“Kopatchinskaja has a wonderful way of giving Vivaldi’s plaintive slow movements an extra edge of pathos, drawing a thread of sound as thin and delicate as gossamer.”
“No-one familiar with the work of these unfailingly imaginative and challenging musicians will be disappointed with this absorbing disc, and for the light it shines on Vivaldi and our contemporary responses to his music it counts as essential listening”
“It is the character of a great virtuoso to make the instrument become an extension of the player. Kopatchinskaja, though, is the violin. She plays in a state of astonishment and the violin becomes her.”
“Constantly characterised (and slightly demeaned) as a “quirky maverick”, Kopatchinskaja proved here that she’s in a class of her own.”
“Kopatchinskaja was like a car teasing a butterfly, always ready to pounce on a passing phrase, whether answering the first violins or duetting with a perky clarinet. It has become her calling card to make the familiar unfamiliar.”
“The orchestra’s brilliantly daft staging of John Cage’s Europeras inside a backlot stage at Sony Studios would have been a landmark event in any year, and yet L.A. Phil’s presentation of provocative violinist Patricia Kopatchinskaja and pianist Gloria Cheng deconstructing pieces by John Cage and Sofia Gubaidulina at the Getty Center proved anew how exciting new music can be when it’s delivered in unusual formats and settings by subversive and committed musicians who don’t mind standing in bathtubs and popping balloons while they perform.”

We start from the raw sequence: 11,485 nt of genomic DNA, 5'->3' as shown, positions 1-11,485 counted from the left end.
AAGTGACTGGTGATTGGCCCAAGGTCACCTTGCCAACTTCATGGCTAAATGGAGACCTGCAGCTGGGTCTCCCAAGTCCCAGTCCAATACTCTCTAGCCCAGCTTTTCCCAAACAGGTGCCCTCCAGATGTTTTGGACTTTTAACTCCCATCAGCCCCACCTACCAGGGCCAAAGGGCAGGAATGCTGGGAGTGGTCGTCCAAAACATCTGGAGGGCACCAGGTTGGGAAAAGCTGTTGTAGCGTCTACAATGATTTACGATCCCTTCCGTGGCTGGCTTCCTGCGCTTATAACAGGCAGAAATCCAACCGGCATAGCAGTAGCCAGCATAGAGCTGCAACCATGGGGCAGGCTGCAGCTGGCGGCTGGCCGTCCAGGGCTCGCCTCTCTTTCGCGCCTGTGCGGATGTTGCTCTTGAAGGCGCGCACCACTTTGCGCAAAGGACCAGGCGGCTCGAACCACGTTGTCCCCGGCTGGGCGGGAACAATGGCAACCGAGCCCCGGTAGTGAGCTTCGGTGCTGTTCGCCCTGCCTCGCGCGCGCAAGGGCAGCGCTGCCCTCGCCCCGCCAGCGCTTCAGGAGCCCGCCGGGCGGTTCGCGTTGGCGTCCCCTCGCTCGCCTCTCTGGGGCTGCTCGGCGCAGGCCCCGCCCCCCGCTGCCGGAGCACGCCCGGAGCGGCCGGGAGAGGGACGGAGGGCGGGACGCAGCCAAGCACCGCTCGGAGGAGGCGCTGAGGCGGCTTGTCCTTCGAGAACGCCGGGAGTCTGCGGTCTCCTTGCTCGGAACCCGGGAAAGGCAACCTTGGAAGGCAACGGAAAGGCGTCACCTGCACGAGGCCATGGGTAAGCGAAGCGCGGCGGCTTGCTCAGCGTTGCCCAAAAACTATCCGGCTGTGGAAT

“Kopatchinskaja’s violin swooped and swerved…It was that subtle but constant sense of music’s theatrical potential that underpinned everything”
Kopatchinskaja’s wild Tchaikovsky
“…it was clear that Kopatchinskaja and Mirga Gražinytė-Tyla were musically, historically, and emotionally on the same page. Conductor and soloist wielded their bow and baton like a pair of swashbucklers in a duel between the violin and the orchestra that made everything old sound new again.”
“[She] is a phenomenal virtuoso with the necessary technique to burn and the bravery to then burn it”
“Patricia Kopatchinskaja never fails to engage both the listener’s ears and mind with performances of personality that make scores live as if freshly discovered. Leschenko is the perfect partner.”
“Patricia Kopatchinskaja, who commissioned the concerto (Hersch Violin Concerto), aptly describes it as ‘brutal and vulnerable at the same time’, and her performance conveys that dichotomy with ferocious commitment, aided with fearlessness by the International Contemporary Ensemble under Tito Muñoz. The music’s intense physicality and bleak atmosphere make for gripping, if harrowing, listening. What draws me to listen again and again is Hersch’s ability to communicate desperation that somehow never plummets into despair.”